7. Be courageous! Don’t be afraid to learn, ask for more information, and provide support
    8. Apologize regardless of your intentions

3. Support LGBTQ+ art and culture

There is a whole calendar of events on the Calgary Pride website that usually fills up as the month goes on. Check out your own local listings for events you can attend, or just to find out what things are going on in your community.

You can also try watching some films with positive, complex depictions of LGBTQ+ life. Queer characters on the silver screen have historically been intro

duced as either comic relief or people tragically tortured by their identity. And though these roles are still ever-present in mainstream media, many independent films are paving the way for richer, truer representation. It’s important to realize that someone who identifies as LGBTQ+ has more to their identity than just their sexuality.

two-women-on-poster

Image via Wikipedia.

Here is a handful of films that are all available on Netflix:

  • The Way He Looks – A coming-of-age film about Leonardo, a blind teenager dealing with an overprotective mother, while trying to live a more independent life.
  • Weekend – After a drunken house party with his straight friends, Russel heads out to a gay club. Just before closing time he picks up Glen, but what he expects to just be a one-night stand turns into something more.
  • Paris is Burning – A film about New York’s drag scene in the 1980’s (in case you want to know where the phrases “Yaaas queen” and “throwing shade” really came from).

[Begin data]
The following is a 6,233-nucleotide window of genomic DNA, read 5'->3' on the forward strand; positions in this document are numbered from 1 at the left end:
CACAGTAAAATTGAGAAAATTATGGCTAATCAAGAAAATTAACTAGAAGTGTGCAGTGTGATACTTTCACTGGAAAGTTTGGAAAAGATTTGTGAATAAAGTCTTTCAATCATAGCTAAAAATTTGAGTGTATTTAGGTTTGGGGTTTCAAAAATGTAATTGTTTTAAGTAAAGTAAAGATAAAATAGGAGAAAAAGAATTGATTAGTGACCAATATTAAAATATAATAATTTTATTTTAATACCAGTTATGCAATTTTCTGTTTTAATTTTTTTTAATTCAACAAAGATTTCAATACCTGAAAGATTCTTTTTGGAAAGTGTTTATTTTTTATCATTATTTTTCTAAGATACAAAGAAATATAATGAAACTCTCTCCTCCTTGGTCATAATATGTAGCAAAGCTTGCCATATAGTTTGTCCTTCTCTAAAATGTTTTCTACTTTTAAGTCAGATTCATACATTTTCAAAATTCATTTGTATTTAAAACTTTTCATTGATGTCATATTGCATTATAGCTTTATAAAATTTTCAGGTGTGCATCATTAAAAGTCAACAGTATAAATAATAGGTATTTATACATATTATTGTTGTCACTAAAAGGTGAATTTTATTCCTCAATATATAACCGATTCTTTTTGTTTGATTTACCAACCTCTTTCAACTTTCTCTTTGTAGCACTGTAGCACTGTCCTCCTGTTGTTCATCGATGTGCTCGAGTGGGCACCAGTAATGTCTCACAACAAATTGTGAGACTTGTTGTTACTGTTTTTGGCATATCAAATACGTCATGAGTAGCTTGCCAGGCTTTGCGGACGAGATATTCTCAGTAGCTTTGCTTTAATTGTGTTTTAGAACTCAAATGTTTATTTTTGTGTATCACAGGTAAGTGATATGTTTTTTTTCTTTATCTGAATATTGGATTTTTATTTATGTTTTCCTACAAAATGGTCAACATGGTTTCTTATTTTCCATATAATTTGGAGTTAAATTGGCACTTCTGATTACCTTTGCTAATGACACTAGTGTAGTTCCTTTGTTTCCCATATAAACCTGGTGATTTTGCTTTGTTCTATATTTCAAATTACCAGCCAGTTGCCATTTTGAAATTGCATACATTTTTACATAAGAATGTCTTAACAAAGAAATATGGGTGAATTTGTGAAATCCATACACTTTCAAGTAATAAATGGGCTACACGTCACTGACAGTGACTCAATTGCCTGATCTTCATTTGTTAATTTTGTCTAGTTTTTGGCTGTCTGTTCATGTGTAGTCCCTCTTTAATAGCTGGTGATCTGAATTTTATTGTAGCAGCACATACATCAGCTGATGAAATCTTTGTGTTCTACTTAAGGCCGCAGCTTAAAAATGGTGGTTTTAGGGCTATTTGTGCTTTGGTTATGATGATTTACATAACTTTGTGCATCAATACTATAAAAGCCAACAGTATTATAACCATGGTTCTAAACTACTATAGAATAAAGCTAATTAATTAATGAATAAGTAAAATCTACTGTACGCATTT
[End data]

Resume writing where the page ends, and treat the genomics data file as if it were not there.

• Carol – The film adaptation of Patricia Highsmith’s lesbian romance novel.
  • The Price of Salt – this film is said to be one of the best LGBTQ+ movies of all time.

There are also an increasing amount of shows and series, too many to list, that have positive depictions of LGBTQ+ individuals.

4. Visit the library

If reading is more your jam, try checking out the library for a variety of selected books supporting the LGBTQ+ community and related topics for both children and adults. Your local library may have curated an even larger selection!

5. Be critical of your workplace’s LGBTQ+ policies and norms

Are the restrooms at your workplace split by male and female genders only? Is there someone that consistently makes offensive gay jokes? Speak up! Tell them that’s not ok; that you don’t get it; that it’s not 1950 anymore.

Start to look at other actions that may unintentionally be excluding certain populations. For example: “Ladies and Gentlemen” could be changed to “Folks” or “Colleagues”. Paradigm has tweeted out a list of actions to recognize and include trans and non-binary folks if you feel like delving a little deeper.

6. Attend the Pride Parade

Many cities host a Pride Parade every year, some in June to coincide with Pride Month, some when the weather is a bit more predictable, and some when attendance will be higher. Whether you want to join in the fun and find a group to walk with, or just stand on the side and watch, it might the most fun you will have all year!

pride-parade

Thanks for taking the time to read this. I hope you’ve found it interesting and will take the time to incorporate at least one of the suggestions into your life.


Aysia Stante is a Planner in IBI Group’s Calgary office. She has a strong foundation in environmental management, Earth systems, and planning for sustainability. Aysia is applying her knowledge of sustainable practices and community development to a variety of projects from Flood Damage Assessment Studies to Community Engagement in her role at IBI Group.